One of the biggest pitfalls is not having given enough thought to the customer’s long-term goals. Partners should have a clear idea of where the customer actually wants to go. This can help to determine what vendor product is the best fit for the organisation.

Some customers will want the pros and cons of each vendor explained to them explicitly, while others will give you their requirements up front and expect you to know which vendor is best placed to meet their requirements. In either case, it’s critical to get an understanding of whether the customer wants to move towards a software-defined data centre, or if they’re merely looking to solve a problem with their existing environment.

Meet your customer’s expectations and put them at ease in any of these situations by getting to know your customers and communicating effectively with them about their future plans and whether they involve a move to software-defined data centre.

5. Thinking that virtualisation is a silver bullet

Approaching your customer with server virtualisation as a silver bullet will deter them from working with you. It has many benefits, but it also has drawbacks, often experienced by customers who have only virtualised their environment in parts.

You need to take their virtualisation a step further, explaining to them how software-defined networking (SDN) and software-defined storage (SDS) can help them to solve several bottlenecks that exist with server virtualisation.

For example, server virtualisation can lead to a time-consuming process to implement new networks and firewalls. SDN and SDS addresses this bottleneck as the administrator defines the virtualisation, its requirements and the perimeters - enabling applications to be up and running more efficiently.

Understanding that virtualisation solves some problems but has some of its own issues is critical. This can help you to upsell further solutions down the line, bring your customer across to a SDDC and position yourself as a trusted advisor.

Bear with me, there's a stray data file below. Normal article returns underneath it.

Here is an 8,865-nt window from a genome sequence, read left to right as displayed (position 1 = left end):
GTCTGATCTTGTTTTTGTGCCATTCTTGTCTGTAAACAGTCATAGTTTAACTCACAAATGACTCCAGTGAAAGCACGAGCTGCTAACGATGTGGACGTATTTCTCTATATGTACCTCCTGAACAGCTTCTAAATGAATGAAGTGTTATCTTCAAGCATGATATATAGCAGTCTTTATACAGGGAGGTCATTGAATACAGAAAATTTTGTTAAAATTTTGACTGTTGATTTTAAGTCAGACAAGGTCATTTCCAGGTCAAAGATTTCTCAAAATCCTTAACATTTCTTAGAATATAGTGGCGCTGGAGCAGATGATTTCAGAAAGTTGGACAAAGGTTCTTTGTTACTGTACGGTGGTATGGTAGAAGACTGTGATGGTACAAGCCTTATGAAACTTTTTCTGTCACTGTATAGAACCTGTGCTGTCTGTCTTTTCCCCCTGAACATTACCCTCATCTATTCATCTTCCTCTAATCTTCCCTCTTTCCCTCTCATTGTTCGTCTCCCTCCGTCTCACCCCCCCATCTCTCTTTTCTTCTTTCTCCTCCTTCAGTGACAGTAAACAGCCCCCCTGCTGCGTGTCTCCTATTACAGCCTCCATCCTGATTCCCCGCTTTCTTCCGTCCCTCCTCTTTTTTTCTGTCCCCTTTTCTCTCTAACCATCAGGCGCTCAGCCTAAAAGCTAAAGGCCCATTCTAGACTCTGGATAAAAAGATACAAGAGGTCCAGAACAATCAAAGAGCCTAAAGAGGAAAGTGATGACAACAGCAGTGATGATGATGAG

6. Not understanding every aspect of SDDC

The software-defined data centre is the ultimate goal for many enterprises. As a partner, you have to take the time to understand how each facet of SDDC fits together. The reality is that while SDDC would peak a customer’s interest – they aren’t likely to be anywhere near a ‘software-defined’ IT environment as it stands.

A huge pitfall that partners need to avoid is dismissing the potential for the customer to move towards the SDDC. Instead, this should be pitched to them accordingly.

To get to a SDDC state, customers will need SDS and SDN, while other technologies such as Network Function Virtualisation (NFV) can also play a part. Server virtualisation is only the first stage of getting to SDDC, and it is up to the partner to push for and advise customers on the next steps, ensuring that their data centres are always available.

Conclusion

By avoiding these pitfalls, and bearing in mind that there are a number of other technologies and tools that can help with some of the bottlenecks of server virtualisation — such as software-defined networking and storage — they will be able to implement the solution successfully.

In the long-term, this could yield significant benefits as you earn your customer’s trust. Build a strategic relationship and become their trusted advisor.

Takeaways:

  • Your customers will already be aware of some of the benefits of server virtualisation, but it’s important to educate them about the right sizing, costs and licensing agreements for their business before they look to go any further down the virtualisation route.
  • Your customers will rely on you for technical skills that they simply don’t have in-house. That means you need to stay ahead of certifications, skills, and even vendor roadmaps for server virtualisation products.
  • Work closely with your customers so you can understand their business goals in-depth, helping them to embed server virtualisation into their business is the most appropriate way. Remember to think long-term. Server virtualisation is no short-term fix.

The Trusted Advisor Blueprint: A definitive guide to server virtualisation